without that they who do Christ's will shall know of his doctrine, that the Holy Spirit will guide the meek in judgment and instruct them in God's way, and that he who cometh with a faithful and penitent heart in Christ's name, shall in no wise be cast out.

While here, in this state of warfare, the Christian must expect to be assailed through his understanding as well as through his heart. He may never hope therefore to be exalted, while in the flesh, above all necessity for seeking more truth, nor above the duty of guarding against the beguilements of his own frail heart. The divisions which rend Christendom, and the fierceness of contending sects, are not to be ascribed to the insufficiency of Scripture. They are to be ascribed to the insufficiency of man's fallen, but self-confident mind,-its insufficiency to discuss without passion, and to decide without prejudice. When men rise superior to selfish pride and interest, when they bring to the study of Scripture a devout and teachable spirit; when they gladly avail themselves of all proper help, and look with becoming deference to the judgments of the wisest and best of all ages and lands; when they seek truth, first of all as a guide in action, and not as a weapon for controversy; when they apply to its contemplation both their intellectual and their moral powers, their reason, their conscience, their affections, and an obedient will, they shall not be left, in such case, greatly to err. Says Pascal, "God, willing to be revealed to those who seek him with their whole heart, and hidden from those who as cordially fly from him, has so regulated the means of knowing him as to give indications of himself which are plain to those who seek him, and shrouded to those who seek him not. There is light enough for those whose main wish is to see; and darkness enough to confound those of an opposite disposition." [Thoughts, ch. xvii.] I have thus indicated some of the reasons which should determine us as ministers of Christ to more earnest and devoted study of Holy Scripture. The more we read and meditate upon it, the more will its spirit and influence transpire in our preaching and deportment, and the more will our people be taught to reverence and love it. It will be more attentively listened to in public. It will be more thoughtfully and systematically perused in private. The congregations will demand of the clergy, and the clergy will gladly furnish to the congregations, more full and copious expositions of the inspired word. Its authority shall rise as that of mere human teachers declines, and we shall come to learn, not that there may, on this side the grave, be unity in all things, but that in all things there may be charity, and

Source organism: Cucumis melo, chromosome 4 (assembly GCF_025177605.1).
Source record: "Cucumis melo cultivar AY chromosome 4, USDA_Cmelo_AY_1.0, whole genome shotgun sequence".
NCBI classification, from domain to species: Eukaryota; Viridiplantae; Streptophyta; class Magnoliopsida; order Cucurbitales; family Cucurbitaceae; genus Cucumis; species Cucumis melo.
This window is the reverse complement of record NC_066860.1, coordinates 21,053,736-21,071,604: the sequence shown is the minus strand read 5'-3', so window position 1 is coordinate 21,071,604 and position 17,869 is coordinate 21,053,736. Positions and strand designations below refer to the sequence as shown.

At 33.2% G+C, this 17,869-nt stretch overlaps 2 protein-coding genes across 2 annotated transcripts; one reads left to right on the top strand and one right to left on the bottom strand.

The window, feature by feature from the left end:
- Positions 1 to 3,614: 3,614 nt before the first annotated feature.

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that in many things now held to be as of the essence of the faith, there may be rightfully and safely more of toleration. We shall have fewer pretended articles of faith. We shall have more allowed diversity of opinion. We shall be more anxious to know of a brother, whether he have the Spirit of Christ, than whether he speak precisely according to our Shibboleth; and we shall not recoil from a day when we must own as among the faithful and the accepted, those who on earth have walked not, in all things, according to our will.

Discourses, Addresses, Charges, etc., etc., 127-133.


an eminent geologist and excellent author, born at Cromarty, Scotland, 1802, learned the trade of a stone-mason, and in 1819 became a quarrier; was employed at Edinburgh as a stone-cutter, 1825-26; in 1834 entered a bank in Cromarty as an accountant; and from 1840 until his suicide in a fit of insanity on the night of Dec. 23, 1856, was editor of The Witness, an organ of The Free Church or Non-Intrusionists, published in Edinburgh semi-weekly.

The first published volume was anonymous,-Poems written in the Leisure Hours of a Journeyman Stone-Mason, 1829. Uniform edition of his works (Catalogue of W. P. Nimmo, Lond. and Edin., 1875), 13 vols. cr. 8vo, viz. vol. i., My Schools and Schoolmasters (1854), 24th edit.; ii., The Testimony of the Rocks (1857), 42d 1000; iii., The Cruise of the Betsey, 11th edit.; iv., Sketch-Book of Popular Geology, 7th edit.; v., First Impressions of England and its People (1847), 14th edit.; vi., Scenes and Legends of the North of Scotland (1835), 13th edit.; vii., The Old Red Sandstone (1841), 20th edit.; viii., The Headship of Christ and the Rights of the Christian People, 8th edit. ; ix., Footprints of the Creator, or, The Asterolepis of Stromness (1849), with Preface and Notes by Mrs. Miller, and a Biographical Sketch by Professor Agassiz, 17th edit.; x., Tales and Sketches, Edited, with a Preface, by Mrs. Miller, 7th edit.; xi., Essays, Historical and Biographical, Political and Social, Literary and Scientific, 17th edit.; xii., Edinburgh and its Neigh bourhood, Geological and Historical, with the Geology of the Bass Rock (1848), 6th edit.; xiii., Leading Articles on Various Subjects, Edited by his Son-in-law, the Rev. John Davidson, etc., 5th edit.

See The Life and Letters of Hugh Miller, by Peter Bayne, Lond., 2 vols. 8vo; Lon. Gent. Mag., 1857, i. 244 (Obituary); Edin.